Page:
An Analysis of White-Handed Gibbon Male Song Reveals Speech-Like Phrases

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Peer-Reviewed Article

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Objectives: Our goal was to document song phrases of the white‐handed gibbon (Hylobates lar), an Asian ape that produces elaborate songs, often in well‐coordinated male/female duets. We focused on the male coda, which is produced during vocal turn‐taking with one's mate, and particularly its phrases containing rapid spectral and temporal variation, to investigate if modulation rates resemble those of lip‐smacking in other nonhuman primates and human speech rhythm.

Materials and methods: We produced recordings from a large population of wild gibbons. Using terminology consistent with that used to describe vocalizations in other singing species, we analyzed coda phrases, overall coda properties, coda distinctiveness across individuals, and flexibility of phrase production within song bouts.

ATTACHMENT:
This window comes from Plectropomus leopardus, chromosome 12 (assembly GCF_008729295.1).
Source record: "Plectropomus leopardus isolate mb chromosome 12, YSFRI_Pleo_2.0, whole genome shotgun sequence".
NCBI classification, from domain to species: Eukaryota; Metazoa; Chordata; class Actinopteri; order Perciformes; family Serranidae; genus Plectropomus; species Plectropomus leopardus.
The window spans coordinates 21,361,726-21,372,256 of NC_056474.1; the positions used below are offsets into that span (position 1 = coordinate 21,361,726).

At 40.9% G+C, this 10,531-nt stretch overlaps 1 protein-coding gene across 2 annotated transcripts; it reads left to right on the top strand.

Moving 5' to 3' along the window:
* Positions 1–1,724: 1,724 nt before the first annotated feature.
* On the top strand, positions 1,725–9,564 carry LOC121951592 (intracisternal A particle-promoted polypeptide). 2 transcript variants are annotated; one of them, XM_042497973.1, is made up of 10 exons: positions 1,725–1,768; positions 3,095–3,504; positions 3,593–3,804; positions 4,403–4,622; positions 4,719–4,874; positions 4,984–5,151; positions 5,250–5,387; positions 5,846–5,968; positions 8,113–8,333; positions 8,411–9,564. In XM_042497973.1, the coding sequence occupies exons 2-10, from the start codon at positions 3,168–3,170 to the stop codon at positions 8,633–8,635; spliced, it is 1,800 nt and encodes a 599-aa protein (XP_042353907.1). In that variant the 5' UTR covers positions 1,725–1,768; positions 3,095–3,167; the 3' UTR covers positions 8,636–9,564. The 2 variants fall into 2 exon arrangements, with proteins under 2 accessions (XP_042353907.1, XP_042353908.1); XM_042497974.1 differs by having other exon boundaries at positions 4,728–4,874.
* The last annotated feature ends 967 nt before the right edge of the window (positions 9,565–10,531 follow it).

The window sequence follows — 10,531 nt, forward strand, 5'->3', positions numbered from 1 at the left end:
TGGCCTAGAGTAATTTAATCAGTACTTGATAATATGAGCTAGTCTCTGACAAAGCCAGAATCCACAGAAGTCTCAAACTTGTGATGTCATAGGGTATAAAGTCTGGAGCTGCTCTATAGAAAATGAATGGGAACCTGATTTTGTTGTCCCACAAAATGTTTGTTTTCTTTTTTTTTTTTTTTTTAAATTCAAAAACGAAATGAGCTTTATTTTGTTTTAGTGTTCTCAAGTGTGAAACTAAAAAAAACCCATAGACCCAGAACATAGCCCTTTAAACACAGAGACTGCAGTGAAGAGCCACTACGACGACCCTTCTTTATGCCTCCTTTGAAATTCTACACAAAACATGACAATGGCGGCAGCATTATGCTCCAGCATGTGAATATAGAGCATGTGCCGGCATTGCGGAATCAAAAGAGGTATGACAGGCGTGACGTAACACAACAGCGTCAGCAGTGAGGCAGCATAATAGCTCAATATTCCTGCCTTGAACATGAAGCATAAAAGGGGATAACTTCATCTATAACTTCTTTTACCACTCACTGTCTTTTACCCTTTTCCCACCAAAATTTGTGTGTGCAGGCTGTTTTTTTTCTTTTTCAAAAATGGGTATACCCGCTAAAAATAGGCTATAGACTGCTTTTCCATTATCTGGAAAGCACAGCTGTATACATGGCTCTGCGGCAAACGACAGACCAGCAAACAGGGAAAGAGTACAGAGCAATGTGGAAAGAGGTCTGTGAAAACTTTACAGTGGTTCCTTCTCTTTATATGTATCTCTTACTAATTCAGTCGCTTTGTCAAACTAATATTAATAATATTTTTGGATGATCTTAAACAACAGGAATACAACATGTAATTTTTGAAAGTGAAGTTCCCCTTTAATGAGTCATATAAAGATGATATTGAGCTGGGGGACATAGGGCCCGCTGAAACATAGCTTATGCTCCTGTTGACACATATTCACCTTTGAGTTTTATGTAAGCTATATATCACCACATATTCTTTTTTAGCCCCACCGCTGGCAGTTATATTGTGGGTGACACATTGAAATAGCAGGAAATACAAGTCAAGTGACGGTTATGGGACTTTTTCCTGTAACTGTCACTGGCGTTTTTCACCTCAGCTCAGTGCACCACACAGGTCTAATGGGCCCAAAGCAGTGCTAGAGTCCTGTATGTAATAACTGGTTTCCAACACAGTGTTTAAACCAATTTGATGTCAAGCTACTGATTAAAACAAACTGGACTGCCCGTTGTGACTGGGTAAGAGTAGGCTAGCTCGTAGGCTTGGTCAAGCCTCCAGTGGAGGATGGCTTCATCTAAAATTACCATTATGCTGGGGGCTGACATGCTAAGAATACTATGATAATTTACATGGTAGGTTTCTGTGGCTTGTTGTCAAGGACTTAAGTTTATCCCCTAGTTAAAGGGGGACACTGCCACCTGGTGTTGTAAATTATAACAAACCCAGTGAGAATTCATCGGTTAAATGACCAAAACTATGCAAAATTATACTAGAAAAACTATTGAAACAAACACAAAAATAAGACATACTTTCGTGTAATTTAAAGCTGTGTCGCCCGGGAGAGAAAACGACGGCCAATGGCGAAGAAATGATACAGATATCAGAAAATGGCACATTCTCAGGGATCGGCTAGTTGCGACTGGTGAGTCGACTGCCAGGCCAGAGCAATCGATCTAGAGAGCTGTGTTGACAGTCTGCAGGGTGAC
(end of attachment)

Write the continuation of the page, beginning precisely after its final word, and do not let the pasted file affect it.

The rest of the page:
Results: Our song phrase‐level analysis showed that male codas differed between individuals and increase in complexity within song bouts by the addition of the only two male‐specific phrases of the species' repertoire. These phrases differ from all others of the species and from vocalizations typical of the larger, nonhuman great apes, in that they contain rapid within‐phrase modulation. Their modulation rates (6.82 and 7.34 Hz) are similar to that of lip‐smacking in other nonhuman primates and speech in humans and, like human speech, are produced exclusively during exhalation. One phrase type (trills) contains multiple notes per exhalation, another characteristic similar to speech but not most primate vocalizations.

Discussion: Our data highlight the complexity and flexibility of gibbon song, and show that particular phrase features likely arose from sexual selection pressures and possess similarities to human speech rhythm.



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